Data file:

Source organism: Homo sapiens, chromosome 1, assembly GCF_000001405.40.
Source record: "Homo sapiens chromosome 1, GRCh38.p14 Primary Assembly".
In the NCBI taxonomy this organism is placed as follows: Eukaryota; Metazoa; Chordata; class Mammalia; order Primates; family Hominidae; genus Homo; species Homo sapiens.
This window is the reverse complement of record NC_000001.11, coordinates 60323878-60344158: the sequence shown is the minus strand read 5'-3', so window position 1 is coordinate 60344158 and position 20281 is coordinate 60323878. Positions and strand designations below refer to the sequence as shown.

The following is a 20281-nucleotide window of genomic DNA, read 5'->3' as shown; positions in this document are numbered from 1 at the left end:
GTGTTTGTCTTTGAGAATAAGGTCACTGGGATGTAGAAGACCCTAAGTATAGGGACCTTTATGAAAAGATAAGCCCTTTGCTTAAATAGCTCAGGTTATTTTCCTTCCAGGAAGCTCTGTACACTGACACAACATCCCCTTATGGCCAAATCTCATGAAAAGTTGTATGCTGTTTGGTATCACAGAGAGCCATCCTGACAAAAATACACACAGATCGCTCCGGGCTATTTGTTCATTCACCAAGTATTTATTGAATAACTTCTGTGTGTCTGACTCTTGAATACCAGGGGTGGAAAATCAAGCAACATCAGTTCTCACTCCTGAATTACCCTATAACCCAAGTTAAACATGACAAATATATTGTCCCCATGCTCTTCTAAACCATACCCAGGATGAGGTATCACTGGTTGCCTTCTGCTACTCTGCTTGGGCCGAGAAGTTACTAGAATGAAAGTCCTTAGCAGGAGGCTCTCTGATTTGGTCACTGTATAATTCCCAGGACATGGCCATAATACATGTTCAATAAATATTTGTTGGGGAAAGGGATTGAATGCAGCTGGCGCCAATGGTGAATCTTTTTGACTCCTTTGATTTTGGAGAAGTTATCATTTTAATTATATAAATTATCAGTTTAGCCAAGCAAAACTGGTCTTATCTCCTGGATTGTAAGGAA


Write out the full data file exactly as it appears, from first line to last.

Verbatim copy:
Source organism: Homo sapiens, chromosome 1, assembly GCF_000001405.40.
Source record: "Homo sapiens chromosome 1, GRCh38.p14 Primary Assembly".
In the NCBI taxonomy this organism is placed as follows: Eukaryota; Metazoa; Chordata; class Mammalia; order Primates; family Hominidae; genus Homo; species Homo sapiens.
This window is the reverse complement of record NC_000001.11, coordinates 60323878-60344158: the sequence shown is the minus strand read 5'-3', so window position 1 is coordinate 60344158 and position 20281 is coordinate 60323878. Positions and strand designations below refer to the sequence as shown.

The following is a 20281-nucleotide window of genomic DNA, read 5'->3' as shown; positions in this document are numbered from 1 at the left end:
GTGTTTGTCTTTGAGAATAAGGTCACTGGGATGTAGAAGACCCTAAGTATAGGGACCTTTATGAAAAGATAAGCCCTTTGCTTAAATAGCTCAGGTTATTTTCCTTCCAGGAAGCTCTGTACACTGACACAACATCCCCTTATGGCCAAATCTCATGAAAAGTTGTATGCTGTTTGGTATCACAGAGAGCCATCCTGACAAAAATACACACAGATCGCTCCGGGCTATTTGTTCATTCACCAAGTATTTATTGAATAACTTCTGTGTGTCTGACTCTTGAATACCAGGGGTGGAAAATCAAGCAACATCAGTTCTCACTCCTGAATTACCCTATAACCCAAGTTAAACATGACAAATATATTGTCCCCATGCTCTTCTAAACCATACCCAGGATGAGGTATCACTGGTTGCCTTCTGCTACTCTGCTTGGGCCGAGAAGTTACTAGAATGAAAGTCCTTAGCAGGAGGCTCTCTGATTTGGTCACTGTATAATTCCCAGGACATGGCCATAATACATGTTCAATAAATATTTGTTGGGGAAAGGGATTGAATGCAGCTGGCGCCAATGGTGAATCTTTTTGACTCCTTTGATTTTGGAGAAGTTATCATTTTAATTATATAAATTATCAGTTTAGCCAAGCAAAACTGGTCTTATCTCCTGGATTGTAAGGAA